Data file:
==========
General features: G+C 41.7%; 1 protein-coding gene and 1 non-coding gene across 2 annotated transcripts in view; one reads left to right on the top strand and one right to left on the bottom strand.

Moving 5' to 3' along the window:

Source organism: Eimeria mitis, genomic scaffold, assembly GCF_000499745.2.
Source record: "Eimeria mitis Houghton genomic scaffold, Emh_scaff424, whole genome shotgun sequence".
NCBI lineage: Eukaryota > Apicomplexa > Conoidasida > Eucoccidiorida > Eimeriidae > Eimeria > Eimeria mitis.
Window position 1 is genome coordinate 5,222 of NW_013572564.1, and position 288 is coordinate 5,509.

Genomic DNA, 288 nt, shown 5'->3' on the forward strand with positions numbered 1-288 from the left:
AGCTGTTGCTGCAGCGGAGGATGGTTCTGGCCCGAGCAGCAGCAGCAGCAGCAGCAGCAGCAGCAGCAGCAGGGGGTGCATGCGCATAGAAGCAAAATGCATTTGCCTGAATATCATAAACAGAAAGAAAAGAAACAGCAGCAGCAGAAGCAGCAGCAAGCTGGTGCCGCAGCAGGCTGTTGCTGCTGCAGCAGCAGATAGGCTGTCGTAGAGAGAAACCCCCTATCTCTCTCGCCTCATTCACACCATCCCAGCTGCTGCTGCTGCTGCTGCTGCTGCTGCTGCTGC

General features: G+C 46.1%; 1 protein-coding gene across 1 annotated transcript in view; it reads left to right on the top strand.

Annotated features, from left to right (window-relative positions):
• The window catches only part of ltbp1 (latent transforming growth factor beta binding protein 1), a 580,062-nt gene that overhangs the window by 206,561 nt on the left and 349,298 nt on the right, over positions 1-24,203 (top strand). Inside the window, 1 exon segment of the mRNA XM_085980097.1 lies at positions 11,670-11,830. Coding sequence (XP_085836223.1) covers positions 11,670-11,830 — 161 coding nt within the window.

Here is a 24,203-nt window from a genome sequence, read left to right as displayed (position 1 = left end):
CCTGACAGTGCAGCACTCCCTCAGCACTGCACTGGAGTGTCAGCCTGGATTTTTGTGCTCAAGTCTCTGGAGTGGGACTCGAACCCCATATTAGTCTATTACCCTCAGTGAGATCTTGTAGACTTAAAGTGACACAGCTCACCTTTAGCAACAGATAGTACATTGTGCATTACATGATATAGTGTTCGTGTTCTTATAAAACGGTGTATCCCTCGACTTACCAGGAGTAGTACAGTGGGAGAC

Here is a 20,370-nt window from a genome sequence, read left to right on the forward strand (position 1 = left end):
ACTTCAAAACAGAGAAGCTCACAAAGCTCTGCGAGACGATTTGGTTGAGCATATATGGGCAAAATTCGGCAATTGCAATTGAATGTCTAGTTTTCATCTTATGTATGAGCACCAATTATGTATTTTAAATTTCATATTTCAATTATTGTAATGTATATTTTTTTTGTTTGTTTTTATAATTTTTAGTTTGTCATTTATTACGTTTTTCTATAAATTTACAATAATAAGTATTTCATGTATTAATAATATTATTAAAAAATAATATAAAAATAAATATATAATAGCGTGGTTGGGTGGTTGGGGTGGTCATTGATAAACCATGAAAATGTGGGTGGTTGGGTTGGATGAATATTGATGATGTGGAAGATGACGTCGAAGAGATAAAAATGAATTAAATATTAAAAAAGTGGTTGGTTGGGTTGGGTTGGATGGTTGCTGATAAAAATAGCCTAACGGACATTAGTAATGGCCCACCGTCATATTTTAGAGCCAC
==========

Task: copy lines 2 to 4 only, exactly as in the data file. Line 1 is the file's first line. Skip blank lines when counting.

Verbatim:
Moving 5' to 3' along the window:

Source organism: Eimeria mitis, genomic scaffold, assembly GCF_000499745.2.
Source record: "Eimeria mitis Houghton genomic scaffold, Emh_scaff424, whole genome shotgun sequence".